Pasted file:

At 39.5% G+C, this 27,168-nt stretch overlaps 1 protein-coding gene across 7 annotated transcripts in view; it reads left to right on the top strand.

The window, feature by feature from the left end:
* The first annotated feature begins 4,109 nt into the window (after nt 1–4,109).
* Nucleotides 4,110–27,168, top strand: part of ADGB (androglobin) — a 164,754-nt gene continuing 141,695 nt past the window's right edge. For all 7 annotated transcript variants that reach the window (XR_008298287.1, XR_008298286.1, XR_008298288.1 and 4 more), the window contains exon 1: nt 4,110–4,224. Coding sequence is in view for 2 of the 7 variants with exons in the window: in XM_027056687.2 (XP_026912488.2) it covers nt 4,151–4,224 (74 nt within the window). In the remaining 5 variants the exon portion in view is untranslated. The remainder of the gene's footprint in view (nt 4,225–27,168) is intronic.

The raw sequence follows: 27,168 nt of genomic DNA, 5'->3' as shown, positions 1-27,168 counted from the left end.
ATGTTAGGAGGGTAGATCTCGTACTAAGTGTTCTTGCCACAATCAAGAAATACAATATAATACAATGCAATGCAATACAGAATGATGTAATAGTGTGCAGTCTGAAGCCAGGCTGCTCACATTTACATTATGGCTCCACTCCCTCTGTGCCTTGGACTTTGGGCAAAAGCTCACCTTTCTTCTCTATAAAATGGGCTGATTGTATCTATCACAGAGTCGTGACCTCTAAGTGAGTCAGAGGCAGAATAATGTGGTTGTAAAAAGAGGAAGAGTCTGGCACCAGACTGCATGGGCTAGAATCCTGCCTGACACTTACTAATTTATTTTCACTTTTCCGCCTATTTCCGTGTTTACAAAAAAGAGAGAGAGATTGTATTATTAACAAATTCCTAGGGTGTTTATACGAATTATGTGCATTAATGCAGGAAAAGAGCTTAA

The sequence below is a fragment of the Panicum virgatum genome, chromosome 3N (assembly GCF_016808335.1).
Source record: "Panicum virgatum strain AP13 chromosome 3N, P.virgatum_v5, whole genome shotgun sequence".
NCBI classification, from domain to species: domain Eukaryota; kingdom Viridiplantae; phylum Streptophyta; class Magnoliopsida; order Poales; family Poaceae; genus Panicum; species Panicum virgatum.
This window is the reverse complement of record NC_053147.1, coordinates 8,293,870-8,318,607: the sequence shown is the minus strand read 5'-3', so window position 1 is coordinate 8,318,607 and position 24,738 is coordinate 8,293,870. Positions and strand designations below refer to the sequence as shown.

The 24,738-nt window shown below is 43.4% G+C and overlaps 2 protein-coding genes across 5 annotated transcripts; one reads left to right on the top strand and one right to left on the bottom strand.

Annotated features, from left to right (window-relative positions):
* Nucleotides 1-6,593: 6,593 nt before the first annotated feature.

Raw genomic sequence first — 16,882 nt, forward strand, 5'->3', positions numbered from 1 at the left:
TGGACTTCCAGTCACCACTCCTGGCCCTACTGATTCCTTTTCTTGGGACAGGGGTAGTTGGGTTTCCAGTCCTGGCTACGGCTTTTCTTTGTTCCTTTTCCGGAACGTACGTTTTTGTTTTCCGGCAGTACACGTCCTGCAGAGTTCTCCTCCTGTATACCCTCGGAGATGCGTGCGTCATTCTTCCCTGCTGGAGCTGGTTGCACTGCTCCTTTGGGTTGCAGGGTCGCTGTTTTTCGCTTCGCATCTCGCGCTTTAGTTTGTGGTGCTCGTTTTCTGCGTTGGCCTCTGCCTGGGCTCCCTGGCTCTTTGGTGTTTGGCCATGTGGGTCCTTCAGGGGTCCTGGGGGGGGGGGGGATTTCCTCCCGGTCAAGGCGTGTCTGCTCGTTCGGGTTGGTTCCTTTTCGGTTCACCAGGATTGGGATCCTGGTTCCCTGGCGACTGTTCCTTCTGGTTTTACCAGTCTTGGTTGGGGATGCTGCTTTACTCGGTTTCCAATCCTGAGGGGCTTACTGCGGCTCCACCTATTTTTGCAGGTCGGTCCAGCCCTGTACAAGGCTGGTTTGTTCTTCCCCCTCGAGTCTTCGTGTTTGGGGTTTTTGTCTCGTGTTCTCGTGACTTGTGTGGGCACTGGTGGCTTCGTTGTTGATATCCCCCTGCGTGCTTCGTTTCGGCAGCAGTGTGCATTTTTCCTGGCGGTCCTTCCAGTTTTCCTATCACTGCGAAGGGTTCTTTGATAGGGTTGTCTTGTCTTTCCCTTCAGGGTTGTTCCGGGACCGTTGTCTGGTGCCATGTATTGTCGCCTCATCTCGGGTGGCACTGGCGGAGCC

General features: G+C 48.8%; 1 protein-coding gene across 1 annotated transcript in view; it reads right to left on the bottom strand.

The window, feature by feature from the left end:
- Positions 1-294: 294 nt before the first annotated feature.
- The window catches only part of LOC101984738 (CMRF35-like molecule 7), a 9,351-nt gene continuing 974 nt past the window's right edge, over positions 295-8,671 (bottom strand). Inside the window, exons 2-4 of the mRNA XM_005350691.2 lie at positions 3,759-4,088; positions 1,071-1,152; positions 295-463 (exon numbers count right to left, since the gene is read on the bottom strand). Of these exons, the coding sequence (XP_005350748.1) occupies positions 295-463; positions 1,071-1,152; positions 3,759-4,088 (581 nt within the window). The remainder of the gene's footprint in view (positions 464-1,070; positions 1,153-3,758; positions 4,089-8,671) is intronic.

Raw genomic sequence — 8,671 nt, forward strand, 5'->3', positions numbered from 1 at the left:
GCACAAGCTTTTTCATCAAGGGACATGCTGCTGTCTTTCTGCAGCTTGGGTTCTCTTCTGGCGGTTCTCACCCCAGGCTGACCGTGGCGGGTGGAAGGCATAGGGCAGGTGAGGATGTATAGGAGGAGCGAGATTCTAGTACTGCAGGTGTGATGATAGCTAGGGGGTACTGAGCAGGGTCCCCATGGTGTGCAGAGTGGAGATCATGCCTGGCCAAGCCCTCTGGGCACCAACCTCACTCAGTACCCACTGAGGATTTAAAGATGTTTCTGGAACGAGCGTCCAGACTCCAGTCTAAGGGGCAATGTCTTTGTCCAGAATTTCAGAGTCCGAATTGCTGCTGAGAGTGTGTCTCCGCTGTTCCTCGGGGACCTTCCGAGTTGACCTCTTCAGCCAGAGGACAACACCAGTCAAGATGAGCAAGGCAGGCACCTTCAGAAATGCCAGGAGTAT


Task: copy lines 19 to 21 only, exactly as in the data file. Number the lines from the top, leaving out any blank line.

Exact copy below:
- The window catches only part of LOC101984738 (CMRF35-like molecule 7), a 9,351-nt gene continuing 974 nt past the window's right edge, over positions 295-8,671 (bottom strand). Inside the window, exons 2-4 of the mRNA XM_005350691.2 lie at positions 3,759-4,088; positions 1,071-1,152; positions 295-463 (exon numbers count right to left, since the gene is read on the bottom strand). Of these exons, the coding sequence (XP_005350748.1) occupies positions 295-463; positions 1,071-1,152; positions 3,759-4,088 (581 nt within the window). The remainder of the gene's footprint in view (positions 464-1,070; positions 1,153-3,758; positions 4,089-8,671) is intronic.

Raw genomic sequence — 8,671 nt, forward strand, 5'->3', positions numbered from 1 at the left:
GCACAAGCTTTTTCATCAAGGGACATGCTGCTGTCTTTCTGCAGCTTGGGTTCTCTTCTGGCGGTTCTCACCCCAGGCTGACCGTGGCGGGTGGAAGGCATAGGGCAGGTGAGGATGTATAGGAGGAGCGAGATTCTAGTACTGCAGGTGTGATGATAGCTAGGGGGTACTGAGCAGGGTCCCCATGGTGTGCAGAGTGGAGATCATGCCTGGCCAAGCCCTCTGGGCACCAACCTCACTCAGTACCCACTGAGGATTTAAAGATGTTTCTGGAACGAGCGTCCAGACTCCAGTCTAAGGGGCAATGTCTTTGTCCAGAATTTCAGAGTCCGAATTGCTGCTGAGAGTGTGTCTCCGCTGTTCCTCGGGGACCTTCCGAGTTGACCTCTTCAGCCAGAGGACAACACCAGTCAAGATGAGCAAGGCAGGCACCTTCAGAAATGCCAGGAGTAT